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Interdisciplinary workshops are always a good opportunity to discuss and exchange differences and shared perspectives on a common empirical research field. Such a workshop (“Transnational private regulation in the areas of environment, security, social and labor rights: theoretical approaches and empirical studies”) took place in Berlin, at the Freie University, at the end of January. Researchers of various backgrounds including sociology, international relations, industrial relations, organizational studies and political science came together to discuss global developments and its local implications of transnational private governance in various empirical fields (labor standards, environmental standards and security)
The role of transnational companies and private actors in governance beyond borders is approached and conceptualized from a variety of theoretical and empirical angles. A shared language and common understanding has not yet fully emerged. To start this interdisciplinary exchange across different governance fields three set of questions have been discussed at this workshop: Read the rest of this entry »
Joseph Hanlon, Armando Barrientos, David Hulme, 2010: Just Give Money to the Poor: The Development Revolution from the Global South. Sterling: Kumarian Press.
If it sounds novel to suggest that if you want the poor to have more money, you could just give them money, these are strange times. What could be more straightforward than giving money to people in need? But cost recovery, self-help, and “financial deepening” are essential tenets of the current development ethos, so someone must go out and make the argument – as Joseph Hanlon, Armando Barrientos and David Hulme do in Just Give Money to the Poor – that simply handing out cash may be easier, and better, than anything else.
Cash transfers are a rising idea in development policy. Even The Economist likes them. Still, they are far from a hype, and little is known to most people about the successful programmes implemented by Brazil, Mexico or Indonesia, for example. This book aims to change that. Perhaps its greatest strength and weakness is its simplicity. But hard science can be discussed elsewhere. Just Give Money to the Poor introduces a broader audience, and gives impetus, to the simple but still-controversial idea: that redistribution works.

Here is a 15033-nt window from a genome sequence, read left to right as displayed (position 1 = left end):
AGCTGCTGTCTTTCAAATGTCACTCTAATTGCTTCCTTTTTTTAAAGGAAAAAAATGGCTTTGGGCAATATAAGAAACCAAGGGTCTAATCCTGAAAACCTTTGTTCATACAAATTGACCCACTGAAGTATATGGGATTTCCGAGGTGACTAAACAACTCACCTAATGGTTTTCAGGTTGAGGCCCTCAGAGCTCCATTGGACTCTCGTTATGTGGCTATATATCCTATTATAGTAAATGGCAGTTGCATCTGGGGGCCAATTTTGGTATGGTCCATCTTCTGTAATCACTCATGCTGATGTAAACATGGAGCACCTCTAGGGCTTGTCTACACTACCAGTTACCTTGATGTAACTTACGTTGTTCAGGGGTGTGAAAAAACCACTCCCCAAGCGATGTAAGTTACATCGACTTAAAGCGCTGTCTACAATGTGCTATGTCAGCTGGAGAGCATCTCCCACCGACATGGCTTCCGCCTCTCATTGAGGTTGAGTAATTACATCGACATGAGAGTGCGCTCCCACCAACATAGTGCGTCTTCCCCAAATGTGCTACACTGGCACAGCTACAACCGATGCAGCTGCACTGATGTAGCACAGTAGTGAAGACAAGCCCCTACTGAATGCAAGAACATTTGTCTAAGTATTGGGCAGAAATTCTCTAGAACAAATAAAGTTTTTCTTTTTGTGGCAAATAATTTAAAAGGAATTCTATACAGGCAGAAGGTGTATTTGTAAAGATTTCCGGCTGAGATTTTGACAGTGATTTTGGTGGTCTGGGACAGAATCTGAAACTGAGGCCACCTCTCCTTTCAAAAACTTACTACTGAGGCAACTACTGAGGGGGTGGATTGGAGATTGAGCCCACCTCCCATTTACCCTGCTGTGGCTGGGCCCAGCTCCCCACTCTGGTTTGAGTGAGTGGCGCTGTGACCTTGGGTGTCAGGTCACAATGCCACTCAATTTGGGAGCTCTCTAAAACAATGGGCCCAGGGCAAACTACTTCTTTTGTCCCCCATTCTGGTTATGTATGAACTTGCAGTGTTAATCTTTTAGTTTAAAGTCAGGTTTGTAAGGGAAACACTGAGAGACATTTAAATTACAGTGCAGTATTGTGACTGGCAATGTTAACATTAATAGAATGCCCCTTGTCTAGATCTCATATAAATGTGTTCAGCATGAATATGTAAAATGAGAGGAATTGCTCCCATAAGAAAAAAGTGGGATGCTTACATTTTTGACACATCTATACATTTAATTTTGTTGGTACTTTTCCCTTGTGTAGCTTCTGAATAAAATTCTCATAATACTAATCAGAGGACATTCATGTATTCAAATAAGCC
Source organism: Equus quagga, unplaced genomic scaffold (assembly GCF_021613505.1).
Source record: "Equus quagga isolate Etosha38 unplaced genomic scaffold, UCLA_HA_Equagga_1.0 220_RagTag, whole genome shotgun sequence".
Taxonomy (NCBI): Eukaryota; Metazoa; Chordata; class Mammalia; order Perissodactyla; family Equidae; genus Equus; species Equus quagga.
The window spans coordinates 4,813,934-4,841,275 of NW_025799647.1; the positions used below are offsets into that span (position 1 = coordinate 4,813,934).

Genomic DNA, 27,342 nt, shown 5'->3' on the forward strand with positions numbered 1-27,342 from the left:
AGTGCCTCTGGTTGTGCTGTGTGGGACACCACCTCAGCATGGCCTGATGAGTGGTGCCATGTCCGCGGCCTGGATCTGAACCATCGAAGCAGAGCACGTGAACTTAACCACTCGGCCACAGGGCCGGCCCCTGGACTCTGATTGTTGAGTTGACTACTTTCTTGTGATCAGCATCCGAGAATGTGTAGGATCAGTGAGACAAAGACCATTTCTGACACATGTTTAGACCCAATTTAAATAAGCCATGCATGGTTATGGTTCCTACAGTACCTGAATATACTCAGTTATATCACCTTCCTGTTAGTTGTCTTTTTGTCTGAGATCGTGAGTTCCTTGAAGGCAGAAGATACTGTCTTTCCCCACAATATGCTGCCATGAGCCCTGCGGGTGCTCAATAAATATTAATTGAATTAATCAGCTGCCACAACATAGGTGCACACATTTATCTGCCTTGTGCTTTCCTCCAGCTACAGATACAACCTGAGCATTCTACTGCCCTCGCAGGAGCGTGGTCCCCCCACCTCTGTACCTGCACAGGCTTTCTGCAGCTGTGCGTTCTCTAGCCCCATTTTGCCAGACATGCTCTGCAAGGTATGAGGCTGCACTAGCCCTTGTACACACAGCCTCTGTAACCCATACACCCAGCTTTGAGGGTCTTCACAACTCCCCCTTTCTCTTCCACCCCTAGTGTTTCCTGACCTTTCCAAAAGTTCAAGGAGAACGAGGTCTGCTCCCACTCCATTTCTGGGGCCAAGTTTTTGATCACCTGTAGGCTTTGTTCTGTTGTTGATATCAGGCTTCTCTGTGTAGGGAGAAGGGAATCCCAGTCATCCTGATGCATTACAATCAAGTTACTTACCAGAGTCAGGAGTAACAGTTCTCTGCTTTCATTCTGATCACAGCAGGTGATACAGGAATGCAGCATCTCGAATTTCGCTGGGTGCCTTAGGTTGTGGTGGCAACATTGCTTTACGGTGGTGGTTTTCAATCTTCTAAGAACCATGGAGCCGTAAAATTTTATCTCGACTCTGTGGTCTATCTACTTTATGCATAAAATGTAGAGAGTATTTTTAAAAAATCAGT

The authors recap evidence from two decades of experimental and pragmatic progress on social transfer programmes in the developing world. They argue that no-strings-attached, widespread systems of cash distribution are far more effective and cheaper than other models, such as vouchers, food subsidies (where monitoring creates costs) or microcredit. The key is that the money must be a dependable, substantial and easy source of income for the poor. Assured regular cash transfers – not charity or philanthropy – are the key, even at a relatively small scale, for achieving impressive outcomes:
“In the short term they reduce poverty levels and ameliorate suffering. In the medium term, they enable many poor people to exercise their agency and pursue micro-level plans to increase their productivity and incomes. In the longer term, they create a generation of healthier and better educated people who can seize economic opportunities and contribute to broad-based economic growth.”
The target groups could be particularly vulnerable demographics – children, the elderly – or simply everyone. Programmes can be gradually expanded as experience grows, since garnering political support by demonstrating impact, fairness and adequacy, is key. Read the rest of this entry »
One of the things that make blogs particularly interesting are series. The “series” series recommends series at related blogs. This time I am introducing the online video series called “Everything is a Remix“, featured on a blog with the same name.
Technically, “Everything is a Remix” is not so much a series presented at blog but a blog devoted to a series of the same name. By now, New York-based filmmaker Kirby Ferguson has put together the first two of what in the end should be four parts of a video series to demonstrate the importance remixing had and still has for our culture. I find the two episodes so far more than stunning. While the first episode focuses remixing in the field of music, the second episode deals with movies. In addition to his impressive videos, Ferguson also meticulously lists his source material (e.g. list of songs used in Pt. I) and gives detailed transcripts of his videos (e.g. transcript of Pt. II).
Everything is a Remix, Pt. I:
Everything is a Remix, Pt. II:
When watching the videos in Europe, keep in mind that technically publishing those most creative works for free on his blog does not conform to European copyright law, which lacks a general fair use clause that allows such derivative work in the US.